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Tips on Buying an Organic Mattress

by Sandra Ramani

"If you sleep for eight hours a night, then you spend at least one third of your life in bed," says Walt Bader, president of organic bedding brand Lifekind and author of Toxic Bedrooms: Your Guide to a Safe Night's Sleep. "But while we are aware of the chemicals that surround us out in the world, how often do we look into what's in what we're sleeping on?" As Bader explains, there are no laws about what can be put in a mattress-or how much manufacturers have to disclose-so, as a result, some traditional models are packed with chemicals, and even carcinogens. "We're in the same position with mattresses as we were with cigarettes in the 1930's," Bader believes. Luckily, these days we can do something about it. "Instead of asking just whether a mattress is firm or comfortable," Bader stresses, "ask 'Is it safe?'"

Laura Wallace, marketing director for Savvy Rest Organic Mattresses, recommends also asking if it’s hypoallergenic, since most mattresses and pillows—even most organic ones—are welcoming habitats for allergens. “A nontoxic organic mattress should also be hypoallergenic, or you’ll just be trading one problem for another,” Wallace says.

To find out how to best do that, we asked Bader, Wallace and eco-mattress designer Danny Seo for their mattress-buying tips:

GET UNDER THE COVERS. When looking for a natural or organic mattress, make sure those certifications apply to the whole item and not just certain components, caution both experts. "You don't want something with just an organic cotton cover that then labels itself 'natural,'" cautions Seo, while Bader says you should not be afraid to "ask questions about the additives, the raw materials, even the production facility. It's a question of purity." At the OMI mattress factory, for example, employees are not allowed to smoke, wear fragrance, or use a fabric softener on their clothes to help keep the facility chemical-free-a big plus for customers with allergies or sensitivities.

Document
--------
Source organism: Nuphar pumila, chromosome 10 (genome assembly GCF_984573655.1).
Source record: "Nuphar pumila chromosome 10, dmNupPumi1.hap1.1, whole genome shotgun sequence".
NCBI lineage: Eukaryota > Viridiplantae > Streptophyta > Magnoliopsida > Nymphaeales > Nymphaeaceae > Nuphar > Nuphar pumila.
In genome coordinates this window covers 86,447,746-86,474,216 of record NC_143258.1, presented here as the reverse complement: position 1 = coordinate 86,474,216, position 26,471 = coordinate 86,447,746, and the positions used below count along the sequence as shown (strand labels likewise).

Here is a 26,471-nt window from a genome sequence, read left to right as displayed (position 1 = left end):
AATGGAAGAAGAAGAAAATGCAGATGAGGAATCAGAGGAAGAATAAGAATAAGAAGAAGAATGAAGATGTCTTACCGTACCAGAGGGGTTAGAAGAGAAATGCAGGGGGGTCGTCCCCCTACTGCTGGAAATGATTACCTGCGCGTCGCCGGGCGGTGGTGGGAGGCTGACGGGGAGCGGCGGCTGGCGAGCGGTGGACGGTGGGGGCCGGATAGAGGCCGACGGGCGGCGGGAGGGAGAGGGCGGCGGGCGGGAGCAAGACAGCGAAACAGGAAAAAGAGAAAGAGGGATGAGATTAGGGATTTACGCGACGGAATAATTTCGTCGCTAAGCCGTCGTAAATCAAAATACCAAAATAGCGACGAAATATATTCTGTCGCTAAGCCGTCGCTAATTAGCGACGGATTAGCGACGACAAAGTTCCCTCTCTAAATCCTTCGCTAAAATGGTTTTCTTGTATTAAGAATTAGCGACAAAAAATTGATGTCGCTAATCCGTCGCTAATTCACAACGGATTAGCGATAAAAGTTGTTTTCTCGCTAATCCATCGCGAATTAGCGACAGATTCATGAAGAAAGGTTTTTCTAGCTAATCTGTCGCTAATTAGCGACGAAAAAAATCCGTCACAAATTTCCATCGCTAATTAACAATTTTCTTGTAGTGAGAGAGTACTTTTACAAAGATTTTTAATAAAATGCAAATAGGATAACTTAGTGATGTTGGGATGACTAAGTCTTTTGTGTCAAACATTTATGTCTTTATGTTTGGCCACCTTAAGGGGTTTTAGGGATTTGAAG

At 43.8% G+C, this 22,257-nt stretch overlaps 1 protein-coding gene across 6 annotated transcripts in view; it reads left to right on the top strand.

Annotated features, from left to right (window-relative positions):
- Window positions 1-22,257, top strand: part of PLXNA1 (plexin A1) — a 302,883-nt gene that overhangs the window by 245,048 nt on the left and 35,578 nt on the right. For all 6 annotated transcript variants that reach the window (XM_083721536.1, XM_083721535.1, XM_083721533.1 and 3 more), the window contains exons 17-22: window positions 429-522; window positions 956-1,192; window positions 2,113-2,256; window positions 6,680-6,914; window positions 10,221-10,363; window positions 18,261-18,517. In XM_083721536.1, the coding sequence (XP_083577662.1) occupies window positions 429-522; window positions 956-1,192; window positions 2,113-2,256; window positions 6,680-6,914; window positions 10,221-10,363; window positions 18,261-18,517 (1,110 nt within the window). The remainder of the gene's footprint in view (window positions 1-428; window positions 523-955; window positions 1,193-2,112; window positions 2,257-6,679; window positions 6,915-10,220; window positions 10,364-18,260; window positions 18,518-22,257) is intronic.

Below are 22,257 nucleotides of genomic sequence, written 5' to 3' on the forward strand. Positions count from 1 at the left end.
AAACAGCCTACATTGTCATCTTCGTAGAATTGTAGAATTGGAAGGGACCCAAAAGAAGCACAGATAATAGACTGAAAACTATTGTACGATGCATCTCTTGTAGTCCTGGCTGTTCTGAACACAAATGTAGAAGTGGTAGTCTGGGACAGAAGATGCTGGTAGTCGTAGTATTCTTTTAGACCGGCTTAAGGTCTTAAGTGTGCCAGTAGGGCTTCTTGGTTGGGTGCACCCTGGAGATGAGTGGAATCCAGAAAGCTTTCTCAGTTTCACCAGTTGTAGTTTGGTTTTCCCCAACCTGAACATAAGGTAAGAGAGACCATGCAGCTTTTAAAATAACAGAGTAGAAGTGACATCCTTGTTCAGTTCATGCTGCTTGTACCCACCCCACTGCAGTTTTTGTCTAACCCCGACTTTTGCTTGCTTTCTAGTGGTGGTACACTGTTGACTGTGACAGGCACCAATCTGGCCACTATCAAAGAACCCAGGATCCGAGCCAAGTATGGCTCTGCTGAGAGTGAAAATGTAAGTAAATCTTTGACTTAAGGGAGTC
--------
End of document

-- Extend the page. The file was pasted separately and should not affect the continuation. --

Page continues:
KNOW YOUR MATERIALS. Once you've got the list of materials, what should you look for? In general, avoid mattresses made with chemical-based fire retardants, formaldehydes, pesticide-treated cottons, anti-fungicides, or other harsh chemicals. Also skip those "memory foam" mattresses, which are typically made with polyurethane foam-a derivative of petroleum that may be carcinogenic. Instead, look for naturally derived ingredients like rubber tree-based latex, soy-enhanced base foam, organic cotton, and sustainably harvested woods. These components are not only healthy-most are hypoallergenic, help keep dust mites, mold, and bacteria at bay and help regulate body temperature-but are also comfortable, working to cradle the body and support pressure points. Many of the leading natural mattress brands have also earned certification from governing boards like the USDA, GOTS (Global Organic Textile Standard), Greenguard and Oeko-Tex, so look for those credentials, too. And don’t be afraid to ask what the labels “all-natural,” “pure” or other commonly used “green-washing” terms mean to determine if the manufacturer is trying sell you something that’s not as green as it seems, warns Wallace.

TAKE YOUR TIME. According to Lifekind, studies show that the average customer spends as little as two minutes laying on a mattress at the store-far too short for something so important. Instead, don't be afraid to take your time and test out a variety of sleeping positions to ensure compatibility. If you are ordering over the Internet, give the company a call: a well-trained expert should be able to make appropriate recommendations based on your height, weight, and sleeping habits. Many companies will also send a sample of their mattress material to you first to ensure there are no allergies, so just ask.


Savvy Rest: www.savvyrest.com

OMI: www.omifactory.com

DUX: www.duxiana.com

Lifekind: www.lifekind.com

Natural Care: www.naturalcare.com

Anatomical Global: www.ecomemoryfoam.com

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